Monday, May 13, 2013

Chagrin Falls, OH (4/6/2013)

Saturday, April 6, 2013
While house hunting, we explored the nearby village of Chagrin Falls. Recommended as a place to establish a residence, it offers a three-block long downtown, including a village square:
The square is really a triangle.
The bandstand:
A view of the township hall from the bandstand:
Built in 1848 by Aristarchus Champion, the one-story Greek Revival style building was first a public library. Purchased by the township in 1864, the building was remodeled into a two-story Italianate style structure in 1875.  Henry Church, Jr., who was the Chagrin Falls blacksmith, created the weather vane. After a fire destroyed the Township Hall in 1943, it was restored as a Colonial Revival building. In 1975 it was listed on the National Register of Historic Places.
There is also a village hall...
The Township of Chagrin Falls was established in 1845 in the Chagrin River Valley. Parts of the township has since been incorporated into the villages of Chagrin Falls, Moreland Hills and Bentleyville. What remains of the unincorporated township once contained farms and a Pre-Depression private estate. It now is a large-lot (5-acre) residential community.
The Chagrin River was named for Francois Seguin, a Frenchman who traded with Native Americans in Northeast Ohio circa 1742. Much to my chagrin, I see the English language has mangled the Frenchman's surname.
The Village of Chagrin Falls is centered around the "High Falls" of the Chagrin River, where settlers from New England (circa 1833) were attracted by the source of water power:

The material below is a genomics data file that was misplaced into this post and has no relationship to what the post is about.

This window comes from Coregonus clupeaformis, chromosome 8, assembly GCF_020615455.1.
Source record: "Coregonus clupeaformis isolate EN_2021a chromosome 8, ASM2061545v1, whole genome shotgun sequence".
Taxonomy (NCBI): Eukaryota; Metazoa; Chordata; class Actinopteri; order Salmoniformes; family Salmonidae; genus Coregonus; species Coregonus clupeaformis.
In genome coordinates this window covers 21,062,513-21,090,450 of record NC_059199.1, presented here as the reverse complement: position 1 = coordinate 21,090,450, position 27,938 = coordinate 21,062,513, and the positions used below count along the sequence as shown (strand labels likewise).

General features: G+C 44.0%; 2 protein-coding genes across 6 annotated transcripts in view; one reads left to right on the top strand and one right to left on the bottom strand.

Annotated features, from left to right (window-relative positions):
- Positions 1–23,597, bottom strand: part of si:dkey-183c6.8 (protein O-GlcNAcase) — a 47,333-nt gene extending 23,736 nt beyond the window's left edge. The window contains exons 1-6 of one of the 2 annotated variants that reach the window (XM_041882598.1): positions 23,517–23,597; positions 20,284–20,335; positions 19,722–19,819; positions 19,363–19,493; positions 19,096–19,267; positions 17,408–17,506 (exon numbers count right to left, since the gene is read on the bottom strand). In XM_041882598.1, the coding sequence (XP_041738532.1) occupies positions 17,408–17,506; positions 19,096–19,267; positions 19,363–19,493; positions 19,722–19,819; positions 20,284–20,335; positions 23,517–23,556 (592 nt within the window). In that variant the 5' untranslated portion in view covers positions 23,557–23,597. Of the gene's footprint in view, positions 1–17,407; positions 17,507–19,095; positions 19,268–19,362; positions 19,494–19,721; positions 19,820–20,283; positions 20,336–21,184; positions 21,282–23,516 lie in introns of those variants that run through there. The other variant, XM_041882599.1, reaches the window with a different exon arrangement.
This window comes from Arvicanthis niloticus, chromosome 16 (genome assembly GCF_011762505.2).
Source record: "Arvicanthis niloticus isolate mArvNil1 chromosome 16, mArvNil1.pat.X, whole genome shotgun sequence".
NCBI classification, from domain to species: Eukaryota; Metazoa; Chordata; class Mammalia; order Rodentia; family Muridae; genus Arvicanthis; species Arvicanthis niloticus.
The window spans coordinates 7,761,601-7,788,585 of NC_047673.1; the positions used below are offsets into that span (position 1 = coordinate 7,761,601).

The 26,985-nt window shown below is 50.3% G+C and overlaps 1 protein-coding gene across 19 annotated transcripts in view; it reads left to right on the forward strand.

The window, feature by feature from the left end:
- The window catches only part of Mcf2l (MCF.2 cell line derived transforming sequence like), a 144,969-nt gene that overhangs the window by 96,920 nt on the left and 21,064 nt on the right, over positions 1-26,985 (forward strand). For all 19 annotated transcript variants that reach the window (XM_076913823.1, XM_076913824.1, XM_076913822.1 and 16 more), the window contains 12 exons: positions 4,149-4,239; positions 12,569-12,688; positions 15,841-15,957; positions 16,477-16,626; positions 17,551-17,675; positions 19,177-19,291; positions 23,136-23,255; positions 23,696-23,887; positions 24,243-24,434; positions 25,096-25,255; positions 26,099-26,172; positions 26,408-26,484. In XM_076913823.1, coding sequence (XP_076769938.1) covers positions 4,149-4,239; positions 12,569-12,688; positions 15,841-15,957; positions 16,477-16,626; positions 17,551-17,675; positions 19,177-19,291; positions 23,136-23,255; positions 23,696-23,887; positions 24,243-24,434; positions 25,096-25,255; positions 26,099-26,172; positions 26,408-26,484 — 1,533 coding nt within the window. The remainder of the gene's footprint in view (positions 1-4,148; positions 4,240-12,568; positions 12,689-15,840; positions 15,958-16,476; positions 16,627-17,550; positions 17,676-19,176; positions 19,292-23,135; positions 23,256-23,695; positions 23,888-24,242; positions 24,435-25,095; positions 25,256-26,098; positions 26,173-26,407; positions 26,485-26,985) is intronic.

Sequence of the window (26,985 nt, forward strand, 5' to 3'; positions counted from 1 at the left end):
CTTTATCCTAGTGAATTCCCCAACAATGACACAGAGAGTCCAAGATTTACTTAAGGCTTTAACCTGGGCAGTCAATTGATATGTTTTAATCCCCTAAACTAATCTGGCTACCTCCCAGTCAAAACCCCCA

The settlement was part of the Connecticut Western Reserve. By the mid-nineteenth century, there were several factories and 9-11 mills on the riverbanks. The Village of Chagrin Falls was incorporated in 1844.
Chagrin Falls has been home to comedian Tim Conway; artist Bill Watterson, creator of Calvin and Hobbes; rock musician Scott Weiland; and screenwriter Joe Eszterhas.
Chagrin Falls has brand new condos selling for over $700,000 and pockets of small tired condos built in the 1960s to 1980s. The homes range from stately mansions of former factory owners  to rural bungalows. There was nothing available for us in between the pricing extremes.

BASF is located in Beachwood, OH, a commercial and residential suburb of Cleveland. Driving through the streets of homes, we often come across deer:

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